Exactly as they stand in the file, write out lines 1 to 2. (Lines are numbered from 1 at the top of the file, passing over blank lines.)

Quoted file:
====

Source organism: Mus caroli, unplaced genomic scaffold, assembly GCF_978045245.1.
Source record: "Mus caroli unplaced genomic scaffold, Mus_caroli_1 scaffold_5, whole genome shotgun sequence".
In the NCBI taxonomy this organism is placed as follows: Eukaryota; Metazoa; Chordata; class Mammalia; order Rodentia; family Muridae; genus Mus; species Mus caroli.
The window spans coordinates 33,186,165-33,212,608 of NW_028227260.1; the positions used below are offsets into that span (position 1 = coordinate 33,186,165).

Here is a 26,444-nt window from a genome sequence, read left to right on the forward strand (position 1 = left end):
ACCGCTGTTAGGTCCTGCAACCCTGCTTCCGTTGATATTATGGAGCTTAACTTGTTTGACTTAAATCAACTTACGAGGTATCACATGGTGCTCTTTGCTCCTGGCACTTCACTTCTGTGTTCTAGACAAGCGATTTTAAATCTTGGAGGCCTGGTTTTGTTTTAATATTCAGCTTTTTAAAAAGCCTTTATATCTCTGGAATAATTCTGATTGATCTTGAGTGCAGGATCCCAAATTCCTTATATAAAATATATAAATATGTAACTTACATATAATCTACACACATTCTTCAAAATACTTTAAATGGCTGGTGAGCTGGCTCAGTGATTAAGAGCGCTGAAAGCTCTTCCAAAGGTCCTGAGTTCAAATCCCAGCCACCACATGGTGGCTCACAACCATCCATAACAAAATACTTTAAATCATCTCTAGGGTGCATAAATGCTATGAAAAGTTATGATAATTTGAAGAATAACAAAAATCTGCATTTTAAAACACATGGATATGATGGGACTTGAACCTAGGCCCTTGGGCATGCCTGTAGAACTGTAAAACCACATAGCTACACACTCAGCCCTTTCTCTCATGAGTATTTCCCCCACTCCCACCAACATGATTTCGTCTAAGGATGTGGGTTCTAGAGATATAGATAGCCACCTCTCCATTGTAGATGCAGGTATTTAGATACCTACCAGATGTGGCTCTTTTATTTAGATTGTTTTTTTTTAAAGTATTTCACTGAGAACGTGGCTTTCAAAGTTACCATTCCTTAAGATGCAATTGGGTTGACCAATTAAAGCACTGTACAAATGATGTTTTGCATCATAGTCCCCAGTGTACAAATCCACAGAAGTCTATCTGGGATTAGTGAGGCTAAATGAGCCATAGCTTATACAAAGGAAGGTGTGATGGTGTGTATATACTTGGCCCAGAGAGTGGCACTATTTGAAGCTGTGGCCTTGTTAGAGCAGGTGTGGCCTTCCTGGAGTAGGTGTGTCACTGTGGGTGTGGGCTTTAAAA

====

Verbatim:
Source organism: Mus caroli, unplaced genomic scaffold, assembly GCF_978045245.1.
Source record: "Mus caroli unplaced genomic scaffold, Mus_caroli_1 scaffold_5, whole genome shotgun sequence".